By Ian Grant
Ross Jenkins took his first step towards a career in football by training with the Brentford youth squad, before signing up as a Palace apprentice in 1968. He became a professional the next year and made his debut against Manchester United in 1971.
He made just eleven full appearances for Palace, scoring two goals, before joining Watford on 23 November 1972. The 30,000 fee was a club record and the pressure was on the new signing. It didn't go well - George Kirby's side slid towards the Division 3 relegation zone as Jenkins failed to score.
Kirby stood by his new signing but was replaced as manager by Mike Keen, who preferred Billy Jennings. Jenkins was relegated to the reserves, Watford were relegated to Division 4 in 1975.
That summer, Jenkins turned down a move to Huddersfield. It all came right in that season - a re-born Ross hit 19 goals and won the Player of the Season Award.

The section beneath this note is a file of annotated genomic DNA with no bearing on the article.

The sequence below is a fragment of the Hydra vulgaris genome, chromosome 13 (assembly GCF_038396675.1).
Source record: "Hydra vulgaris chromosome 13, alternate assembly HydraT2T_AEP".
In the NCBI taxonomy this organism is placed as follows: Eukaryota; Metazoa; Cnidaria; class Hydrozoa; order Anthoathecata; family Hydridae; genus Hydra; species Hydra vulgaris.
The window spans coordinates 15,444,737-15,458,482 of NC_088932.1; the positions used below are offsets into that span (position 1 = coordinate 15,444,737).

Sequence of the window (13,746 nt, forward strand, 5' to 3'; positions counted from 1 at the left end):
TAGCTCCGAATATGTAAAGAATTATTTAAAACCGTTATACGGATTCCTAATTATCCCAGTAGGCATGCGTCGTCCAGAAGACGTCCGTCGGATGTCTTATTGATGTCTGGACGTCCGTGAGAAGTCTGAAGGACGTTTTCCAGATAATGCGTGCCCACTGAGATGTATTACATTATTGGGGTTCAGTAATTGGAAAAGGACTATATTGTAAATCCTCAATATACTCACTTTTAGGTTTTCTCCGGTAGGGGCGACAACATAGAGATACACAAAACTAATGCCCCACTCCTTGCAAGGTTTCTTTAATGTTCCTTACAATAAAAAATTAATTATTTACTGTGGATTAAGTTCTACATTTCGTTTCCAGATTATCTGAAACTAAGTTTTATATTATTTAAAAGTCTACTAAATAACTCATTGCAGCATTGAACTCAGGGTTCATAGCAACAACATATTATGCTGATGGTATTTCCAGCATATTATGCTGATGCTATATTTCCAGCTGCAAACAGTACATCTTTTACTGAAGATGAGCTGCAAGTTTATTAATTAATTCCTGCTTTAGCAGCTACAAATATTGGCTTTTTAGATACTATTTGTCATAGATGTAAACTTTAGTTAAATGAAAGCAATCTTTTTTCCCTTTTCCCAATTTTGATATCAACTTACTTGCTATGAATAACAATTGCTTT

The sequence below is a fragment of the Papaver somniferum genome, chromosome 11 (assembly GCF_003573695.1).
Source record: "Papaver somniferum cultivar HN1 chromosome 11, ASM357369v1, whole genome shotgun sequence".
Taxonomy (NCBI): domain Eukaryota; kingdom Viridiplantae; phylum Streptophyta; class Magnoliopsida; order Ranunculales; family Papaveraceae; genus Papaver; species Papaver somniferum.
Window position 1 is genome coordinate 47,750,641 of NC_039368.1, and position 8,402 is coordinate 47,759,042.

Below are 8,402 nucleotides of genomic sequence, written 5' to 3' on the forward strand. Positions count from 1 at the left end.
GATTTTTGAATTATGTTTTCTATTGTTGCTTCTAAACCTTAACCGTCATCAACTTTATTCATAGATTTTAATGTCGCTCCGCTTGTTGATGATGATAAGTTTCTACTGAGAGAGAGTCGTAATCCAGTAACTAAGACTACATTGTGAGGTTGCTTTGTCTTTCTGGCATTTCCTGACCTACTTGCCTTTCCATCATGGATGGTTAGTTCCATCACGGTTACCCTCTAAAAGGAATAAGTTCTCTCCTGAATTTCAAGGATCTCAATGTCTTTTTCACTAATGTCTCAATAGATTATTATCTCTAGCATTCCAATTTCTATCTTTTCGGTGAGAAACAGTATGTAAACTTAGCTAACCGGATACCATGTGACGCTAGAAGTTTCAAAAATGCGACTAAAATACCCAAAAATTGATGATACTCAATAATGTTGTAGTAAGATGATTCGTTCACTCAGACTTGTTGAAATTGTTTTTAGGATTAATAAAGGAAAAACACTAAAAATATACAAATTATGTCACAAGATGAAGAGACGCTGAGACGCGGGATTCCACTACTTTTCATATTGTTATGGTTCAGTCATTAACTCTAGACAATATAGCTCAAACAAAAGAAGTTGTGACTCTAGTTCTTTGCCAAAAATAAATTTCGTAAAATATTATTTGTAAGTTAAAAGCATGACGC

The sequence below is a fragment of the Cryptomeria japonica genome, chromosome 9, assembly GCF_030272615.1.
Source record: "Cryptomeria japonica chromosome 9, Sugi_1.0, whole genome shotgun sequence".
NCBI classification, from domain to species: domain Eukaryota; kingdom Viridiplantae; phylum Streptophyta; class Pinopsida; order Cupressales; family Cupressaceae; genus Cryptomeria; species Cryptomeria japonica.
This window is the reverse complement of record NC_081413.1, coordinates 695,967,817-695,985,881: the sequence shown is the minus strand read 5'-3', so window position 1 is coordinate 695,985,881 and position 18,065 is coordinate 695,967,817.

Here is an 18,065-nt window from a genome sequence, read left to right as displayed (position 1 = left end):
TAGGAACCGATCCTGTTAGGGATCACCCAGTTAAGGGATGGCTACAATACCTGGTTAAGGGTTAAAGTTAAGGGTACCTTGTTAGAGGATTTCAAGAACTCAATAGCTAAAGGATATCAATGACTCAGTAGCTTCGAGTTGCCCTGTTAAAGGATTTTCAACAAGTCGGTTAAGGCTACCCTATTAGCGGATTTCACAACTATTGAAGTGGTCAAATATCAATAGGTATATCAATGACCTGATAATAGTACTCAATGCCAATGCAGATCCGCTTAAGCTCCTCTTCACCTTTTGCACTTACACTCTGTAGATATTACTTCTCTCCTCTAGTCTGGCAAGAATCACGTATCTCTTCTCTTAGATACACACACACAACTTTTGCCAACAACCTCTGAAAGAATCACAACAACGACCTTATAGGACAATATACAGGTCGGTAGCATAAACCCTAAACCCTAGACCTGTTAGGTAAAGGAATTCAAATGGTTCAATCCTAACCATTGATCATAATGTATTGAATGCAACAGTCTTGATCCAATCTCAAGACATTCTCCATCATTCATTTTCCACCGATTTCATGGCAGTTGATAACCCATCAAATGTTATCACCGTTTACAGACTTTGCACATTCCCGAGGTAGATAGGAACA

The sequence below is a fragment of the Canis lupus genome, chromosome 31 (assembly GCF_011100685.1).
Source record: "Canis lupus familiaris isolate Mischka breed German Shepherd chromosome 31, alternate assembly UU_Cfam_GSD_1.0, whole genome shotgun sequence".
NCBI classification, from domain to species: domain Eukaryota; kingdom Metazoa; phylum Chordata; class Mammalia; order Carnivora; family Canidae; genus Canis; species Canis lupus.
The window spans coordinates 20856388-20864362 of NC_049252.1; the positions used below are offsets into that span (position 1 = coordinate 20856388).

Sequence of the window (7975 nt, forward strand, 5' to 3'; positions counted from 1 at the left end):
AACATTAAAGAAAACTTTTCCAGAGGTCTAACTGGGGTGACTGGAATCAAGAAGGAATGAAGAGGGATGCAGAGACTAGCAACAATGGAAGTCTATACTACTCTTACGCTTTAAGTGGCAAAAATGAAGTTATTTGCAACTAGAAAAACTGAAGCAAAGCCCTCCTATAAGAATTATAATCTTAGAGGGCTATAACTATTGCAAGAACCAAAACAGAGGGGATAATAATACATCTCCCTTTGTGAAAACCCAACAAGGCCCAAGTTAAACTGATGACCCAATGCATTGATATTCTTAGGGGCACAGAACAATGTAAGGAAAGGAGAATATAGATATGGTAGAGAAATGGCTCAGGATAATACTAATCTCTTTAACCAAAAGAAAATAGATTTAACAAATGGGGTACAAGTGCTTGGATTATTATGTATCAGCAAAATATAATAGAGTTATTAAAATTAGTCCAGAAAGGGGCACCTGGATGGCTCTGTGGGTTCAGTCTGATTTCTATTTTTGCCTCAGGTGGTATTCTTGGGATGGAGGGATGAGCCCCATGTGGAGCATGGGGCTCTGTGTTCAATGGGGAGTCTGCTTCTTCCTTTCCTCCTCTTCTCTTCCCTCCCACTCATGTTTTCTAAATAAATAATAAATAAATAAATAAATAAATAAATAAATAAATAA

An injury against Hartlepool, sustained in the process of scoring a hat-trick, brought a premature end to hopes of a repeat performance the next season. Having lost his place, Jenkins asked for a transfer - but Mike Keen was sacked and Graham Taylor arrived. Ross decided to stay.
Despite injuries, Jenkins reclaimed his number 9 shirt and scored 18 goals as the Hornets stormed to the Division 4 title. The famous partnership with Luther Blissett was formed during the next campaign. In an injury-free season, Ross hit an amazing 37 goals, Luther scored 29, Watford went up again. The Player of the Season Award was once more his.
Things didn't work out in Division 2 - a broken ankle ended the first season, poor form spoiled the second. He was instrumental in the League Cup triumphs of 1980 but Taylor transfer-listed the striker and he left to play for Washington Diplomats.
He returned to play a part in the final promotion to Division 1, scoring the two goals against Wrexham that secured the Hornets' place in the top flight.
Ross Jenkins was 31 in his testimonial season - Watford were taking the world by storm but he was suffering from a groin strain. It was the end of the road. Ross Jenkins was given a free transfer in the summer of 1982.
After finally leaving Watford, he played in Hong Kong and Cyprus before settling in Havea, Costa Blanca to enjoy the Spanish life with his family. He is a qualified football coach and owns a half-share in a bar.